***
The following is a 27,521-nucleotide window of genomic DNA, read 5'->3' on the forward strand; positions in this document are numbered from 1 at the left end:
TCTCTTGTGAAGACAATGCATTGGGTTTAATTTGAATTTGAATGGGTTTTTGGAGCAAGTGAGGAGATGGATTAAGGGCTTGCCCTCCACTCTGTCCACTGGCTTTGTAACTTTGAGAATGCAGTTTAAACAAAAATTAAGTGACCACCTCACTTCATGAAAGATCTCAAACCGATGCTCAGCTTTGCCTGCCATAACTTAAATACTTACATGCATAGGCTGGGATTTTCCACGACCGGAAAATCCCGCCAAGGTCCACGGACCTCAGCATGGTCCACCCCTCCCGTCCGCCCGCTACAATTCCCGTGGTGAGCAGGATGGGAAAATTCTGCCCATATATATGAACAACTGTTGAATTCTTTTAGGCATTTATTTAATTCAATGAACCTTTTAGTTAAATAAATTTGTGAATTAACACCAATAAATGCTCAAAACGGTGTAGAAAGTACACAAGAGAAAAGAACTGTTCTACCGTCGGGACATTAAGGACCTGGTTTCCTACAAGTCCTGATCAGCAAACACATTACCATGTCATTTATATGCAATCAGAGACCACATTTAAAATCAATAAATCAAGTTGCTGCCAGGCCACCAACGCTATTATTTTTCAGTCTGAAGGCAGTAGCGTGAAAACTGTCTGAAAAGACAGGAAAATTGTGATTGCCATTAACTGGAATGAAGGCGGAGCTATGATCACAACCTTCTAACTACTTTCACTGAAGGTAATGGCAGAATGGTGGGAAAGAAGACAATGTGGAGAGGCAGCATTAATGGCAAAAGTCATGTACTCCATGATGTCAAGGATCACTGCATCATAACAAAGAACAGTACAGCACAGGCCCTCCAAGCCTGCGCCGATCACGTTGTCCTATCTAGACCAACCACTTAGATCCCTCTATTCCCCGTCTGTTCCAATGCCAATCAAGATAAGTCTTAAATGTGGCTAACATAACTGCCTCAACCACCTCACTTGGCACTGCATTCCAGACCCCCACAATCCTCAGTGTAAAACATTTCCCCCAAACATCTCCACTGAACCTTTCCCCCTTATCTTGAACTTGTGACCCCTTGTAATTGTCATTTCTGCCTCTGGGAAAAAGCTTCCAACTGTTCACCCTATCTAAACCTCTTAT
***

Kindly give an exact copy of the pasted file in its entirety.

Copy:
The following is a 27,521-nucleotide window of genomic DNA, read 5'->3' on the forward strand; positions in this document are numbered from 1 at the left end:
TCTCTTGTGAAGACAATGCATTGGGTTTAATTTGAATTTGAATGGGTTTTTGGAGCAAGTGAGGAGATGGATTAAGGGCTTGCCCTCCACTCTGTCCACTGGCTTTGTAACTTTGAGAATGCAGTTTAAACAAAAATTAAGTGACCACCTCACTTCATGAAAGATCTCAAACCGATGCTCAGCTTTGCCTGCCATAACTTAAATACTTACATGCATAGGCTGGGATTTTCCACGACCGGAAAATCCCGCCAAGGTCCACGGACCTCAGCATGGTCCACCCCTCCCGTCCGCCCGCTACAATTCCCGTGGTGAGCAGGATGGGAAAATTCTGCCCATATATATGAACAACTGTTGAATTCTTTTAGGCATTTATTTAATTCAATGAACCTTTTAGTTAAATAAATTTGTGAATTAACACCAATAAATGCTCAAAACGGTGTAGAAAGTACACAAGAGAAAAGAACTGTTCTACCGTCGGGACATTAAGGACCTGGTTTCCTACAAGTCCTGATCAGCAAACACATTACCATGTCATTTATATGCAATCAGAGACCACATTTAAAATCAATAAATCAAGTTGCTGCCAGGCCACCAACGCTATTATTTTTCAGTCTGAAGGCAGTAGCGTGAAAACTGTCTGAAAAGACAGGAAAATTGTGATTGCCATTAACTGGAATGAAGGCGGAGCTATGATCACAACCTTCTAACTACTTTCACTGAAGGTAATGGCAGAATGGTGGGAAAGAAGACAATGTGGAGAGGCAGCATTAATGGCAAAAGTCATGTACTCCATGATGTCAAGGATCACTGCATCATAACAAAGAACAGTACAGCACAGGCCCTCCAAGCCTGCGCCGATCACGTTGTCCTATCTAGACCAACCACTTAGATCCCTCTATTCCCCGTCTGTTCCAATGCCAATCAAGATAAGTCTTAAATGTGGCTAACATAACTGCCTCAACCACCTCACTTGGCACTGCATTCCAGACCCCCACAATCCTCAGTGTAAAACATTTCCCCCAAACATCTCCACTGAACCTTTCCCCCTTATCTTGAACTTGTGACCCCTTGTAATTGTCATTTCTGCCTCTGGGAAAAAGCTTCCAACTGTTCACCCTATCTAAACCTCTTAT